But Isaac had no intention of withering anytime soon. While he had formerly retired several years earlier, he remained a respected freelance writer for a handful of travel magazines. And while his life did not include an abundance of intimate friends, he was still a healthy, active, and intellectually-inquisitive man.

His cat-carnival was a source of fuel for the local gossip. He knew this. But he enjoyed the company of the cats. And they came from blocks around to participate in the games. The cats were certainly more tolerant than the faces watching him from behind narrowly-parted curtains. They depended upon his longevity, instead of anticipating his
vacancy.

*

The late afternoon shadows hung like tapestries upon the otherwise barren walls as Isaac wandered restlessly among the quiet rooms. He had been packing for the past three days. Actually, he had been procrastinating for the past three days. He walked into the bedroom and gazed mournfully down into the suitcase. Two pair of socks and an undershirt accused him.

He was booked on the 15:10 to Atlanta, which meant that he had less than two hours to get to the airport. But his heart just wasn’t in this assignment. The travel and timetable involved seemed rather overwhelming, even for a veteran of his stature. He was to cover eleven four- and five-star hotels in eleven different southern cities. Everything from wine lists to room service, all to be accomplished in less than a month. Just the thought of it all was enough to send him retreating to his wing chair with a tumbler of brandy and a good book.

He paused for a moment to reflect upon the reasons that he had accepted such an arduous task at his age. Money had nothing to do with it, to be sure. He had, in fact, entertained the idea of permanent retirement for more than a year now. But he could not quite figure out what to do with his time.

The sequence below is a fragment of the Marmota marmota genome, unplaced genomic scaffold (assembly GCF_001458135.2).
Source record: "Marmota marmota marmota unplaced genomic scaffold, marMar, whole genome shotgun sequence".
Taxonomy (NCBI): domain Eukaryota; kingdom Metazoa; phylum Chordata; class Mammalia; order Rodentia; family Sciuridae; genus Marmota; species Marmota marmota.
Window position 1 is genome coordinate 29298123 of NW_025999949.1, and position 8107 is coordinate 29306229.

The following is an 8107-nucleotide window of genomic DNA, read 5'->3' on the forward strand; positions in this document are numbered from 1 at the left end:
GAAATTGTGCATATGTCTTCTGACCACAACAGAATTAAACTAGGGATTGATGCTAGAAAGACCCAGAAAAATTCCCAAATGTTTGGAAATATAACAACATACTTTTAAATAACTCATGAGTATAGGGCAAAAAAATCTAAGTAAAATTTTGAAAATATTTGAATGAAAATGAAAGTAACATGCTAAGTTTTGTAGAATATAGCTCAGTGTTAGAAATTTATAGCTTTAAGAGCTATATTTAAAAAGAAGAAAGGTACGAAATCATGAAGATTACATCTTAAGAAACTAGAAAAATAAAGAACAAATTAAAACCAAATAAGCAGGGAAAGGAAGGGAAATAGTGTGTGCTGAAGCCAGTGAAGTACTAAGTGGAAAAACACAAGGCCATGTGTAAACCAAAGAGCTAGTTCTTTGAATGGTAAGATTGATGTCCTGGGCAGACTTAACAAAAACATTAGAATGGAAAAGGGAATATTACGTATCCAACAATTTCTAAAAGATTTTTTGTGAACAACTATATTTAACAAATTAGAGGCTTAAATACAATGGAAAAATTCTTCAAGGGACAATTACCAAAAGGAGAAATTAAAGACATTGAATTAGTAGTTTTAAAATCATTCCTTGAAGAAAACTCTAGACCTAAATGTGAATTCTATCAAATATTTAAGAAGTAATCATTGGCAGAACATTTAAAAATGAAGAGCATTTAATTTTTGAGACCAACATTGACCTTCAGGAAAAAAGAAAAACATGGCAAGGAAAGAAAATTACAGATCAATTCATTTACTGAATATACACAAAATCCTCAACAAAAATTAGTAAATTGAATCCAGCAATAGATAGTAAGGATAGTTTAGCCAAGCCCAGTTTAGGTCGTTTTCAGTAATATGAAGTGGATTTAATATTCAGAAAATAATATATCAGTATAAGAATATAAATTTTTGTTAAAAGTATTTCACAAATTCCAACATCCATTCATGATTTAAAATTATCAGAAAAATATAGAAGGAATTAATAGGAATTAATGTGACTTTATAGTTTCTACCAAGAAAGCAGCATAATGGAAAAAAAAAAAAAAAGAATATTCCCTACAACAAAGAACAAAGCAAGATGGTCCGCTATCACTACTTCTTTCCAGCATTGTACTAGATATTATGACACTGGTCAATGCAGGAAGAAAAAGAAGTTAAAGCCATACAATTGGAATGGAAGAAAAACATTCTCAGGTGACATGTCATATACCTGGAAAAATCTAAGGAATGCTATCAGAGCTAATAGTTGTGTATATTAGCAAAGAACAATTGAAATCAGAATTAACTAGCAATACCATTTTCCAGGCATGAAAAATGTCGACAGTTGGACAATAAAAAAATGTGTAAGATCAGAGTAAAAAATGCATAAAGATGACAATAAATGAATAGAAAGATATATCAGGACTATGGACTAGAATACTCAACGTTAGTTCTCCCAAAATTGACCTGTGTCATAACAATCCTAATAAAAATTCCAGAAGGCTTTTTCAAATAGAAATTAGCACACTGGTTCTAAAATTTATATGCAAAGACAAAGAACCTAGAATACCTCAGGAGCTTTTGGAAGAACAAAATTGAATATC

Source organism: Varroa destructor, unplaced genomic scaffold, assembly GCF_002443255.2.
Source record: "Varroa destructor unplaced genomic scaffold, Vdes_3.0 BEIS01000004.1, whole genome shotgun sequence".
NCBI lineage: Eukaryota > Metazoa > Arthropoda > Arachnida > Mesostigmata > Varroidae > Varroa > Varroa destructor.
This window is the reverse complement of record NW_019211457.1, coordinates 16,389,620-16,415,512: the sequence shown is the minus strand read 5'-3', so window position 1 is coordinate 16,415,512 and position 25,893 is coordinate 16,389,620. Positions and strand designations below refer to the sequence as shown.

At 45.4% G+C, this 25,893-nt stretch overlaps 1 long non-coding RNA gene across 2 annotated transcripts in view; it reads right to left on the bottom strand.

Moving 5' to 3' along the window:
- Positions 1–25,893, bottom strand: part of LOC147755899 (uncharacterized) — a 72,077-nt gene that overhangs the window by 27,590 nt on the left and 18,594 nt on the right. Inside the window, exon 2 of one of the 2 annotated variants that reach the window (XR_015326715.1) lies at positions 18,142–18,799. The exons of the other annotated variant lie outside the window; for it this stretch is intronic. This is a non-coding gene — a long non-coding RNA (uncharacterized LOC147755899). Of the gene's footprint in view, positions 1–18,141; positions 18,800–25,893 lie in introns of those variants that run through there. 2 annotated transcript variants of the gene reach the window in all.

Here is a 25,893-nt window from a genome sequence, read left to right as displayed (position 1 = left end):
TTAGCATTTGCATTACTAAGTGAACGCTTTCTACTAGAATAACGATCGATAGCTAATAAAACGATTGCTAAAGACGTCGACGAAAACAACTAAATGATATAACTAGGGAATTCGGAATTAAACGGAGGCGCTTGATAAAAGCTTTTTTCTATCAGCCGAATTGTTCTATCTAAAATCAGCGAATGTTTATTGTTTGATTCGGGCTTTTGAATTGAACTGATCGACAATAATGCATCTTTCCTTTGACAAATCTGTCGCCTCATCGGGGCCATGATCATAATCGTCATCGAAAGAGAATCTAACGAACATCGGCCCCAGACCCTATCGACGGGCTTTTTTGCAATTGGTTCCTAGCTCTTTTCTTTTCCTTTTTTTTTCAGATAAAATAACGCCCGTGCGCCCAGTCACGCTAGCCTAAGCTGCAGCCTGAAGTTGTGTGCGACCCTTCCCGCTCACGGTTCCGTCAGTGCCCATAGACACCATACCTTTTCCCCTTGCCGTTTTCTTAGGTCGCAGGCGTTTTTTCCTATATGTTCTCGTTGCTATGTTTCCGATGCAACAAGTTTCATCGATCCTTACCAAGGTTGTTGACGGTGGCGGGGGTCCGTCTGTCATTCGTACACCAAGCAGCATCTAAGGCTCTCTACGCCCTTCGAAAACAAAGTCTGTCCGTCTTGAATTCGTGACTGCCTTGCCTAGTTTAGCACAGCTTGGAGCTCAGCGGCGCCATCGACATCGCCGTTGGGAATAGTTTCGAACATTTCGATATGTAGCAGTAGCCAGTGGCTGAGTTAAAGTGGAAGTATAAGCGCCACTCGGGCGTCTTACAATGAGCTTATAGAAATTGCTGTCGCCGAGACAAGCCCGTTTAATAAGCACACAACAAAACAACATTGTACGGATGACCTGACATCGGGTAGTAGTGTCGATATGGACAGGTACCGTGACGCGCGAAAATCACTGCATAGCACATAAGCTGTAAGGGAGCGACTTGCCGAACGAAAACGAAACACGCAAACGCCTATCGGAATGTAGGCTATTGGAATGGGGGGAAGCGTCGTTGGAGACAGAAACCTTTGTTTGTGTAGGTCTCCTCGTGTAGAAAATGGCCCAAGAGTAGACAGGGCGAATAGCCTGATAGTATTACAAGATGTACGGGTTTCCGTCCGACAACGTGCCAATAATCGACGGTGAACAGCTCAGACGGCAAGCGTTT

For some fifty years, he had carried the burden of time upon his reluctant shoulders. He had thrown himself into work and various projects. He read voraciously and wrote prodigiously, all in the effort to expel from his consciousness the incessant ticking of that cosmic clock.

With permanent retirement would come the anxiety of heavy moments laid end to end: the gazing out of windows on autumn afternoons, the recollections of fields and leaden skies, visions of another world, of another time…now, and forever, ash.

Truth was, Isaac had become indifferent to the rolling wheels of the world out of painful necessity. Being around the vibrancy of youth and laughter bordered on the unbearable. Now there was little vitality left in reserve to carry him through the winter years of retirement. He would settle into the background of these rooms like a piece of dusty furniture.

And because of his self-imposed exile from his neighbors, there would be a harvest of loneliness to reap as well. So there was little reason for him not to work …not to continue until sickness or death came for
him.

“Enough,” he thought aloud. “Time to put it in gear, Isaac.” He assumed a false interest and prepared for the task at
hand.

*

He arrived in Atlanta in the late afternoon. “The Belle Epoch,” he told the questioning eyes in the taxi’s rearview. It was a long ride from the city’s perimeter to its heart. The home rush was on and the traffic was locked in a slow crawl past the campus of Georgia Tech. Isaac leaned back in the air-conditioned cocoon and closed his eyes.

There was never any homesickness when his work called him out into the world. That Boston brownstone was mostly a place to store his things: a mantle for his pictures, a room of shelving for his books…a fireplace to stave off winter’s increasing chill. What home he still possessed he carried in his heart. As the cab’s motion lulled him, he could see her, running toward him in that summer dress that filled and burst his heart. She took his hand and pulled him down into the tall grass. The field was a lover’s field. And they were very much at home. She loosened his shirt as he kissed at the hollow of her soft throat, and murmured against her skin, “Lessa,
Lessa…”

“Hey, sport. You OK back
there?”

The questioning eyes in the mirror that see only an old man in a fit of sleep, speaking in the tongue of ancient
memories.

“Yes. I just dozed off. I’m
fine.”

“Do you always speak foreign languages in your sleep?” the driver inquired.

Isaac frowned. “Only when I
dream.”

*

BOOK: Nocturnes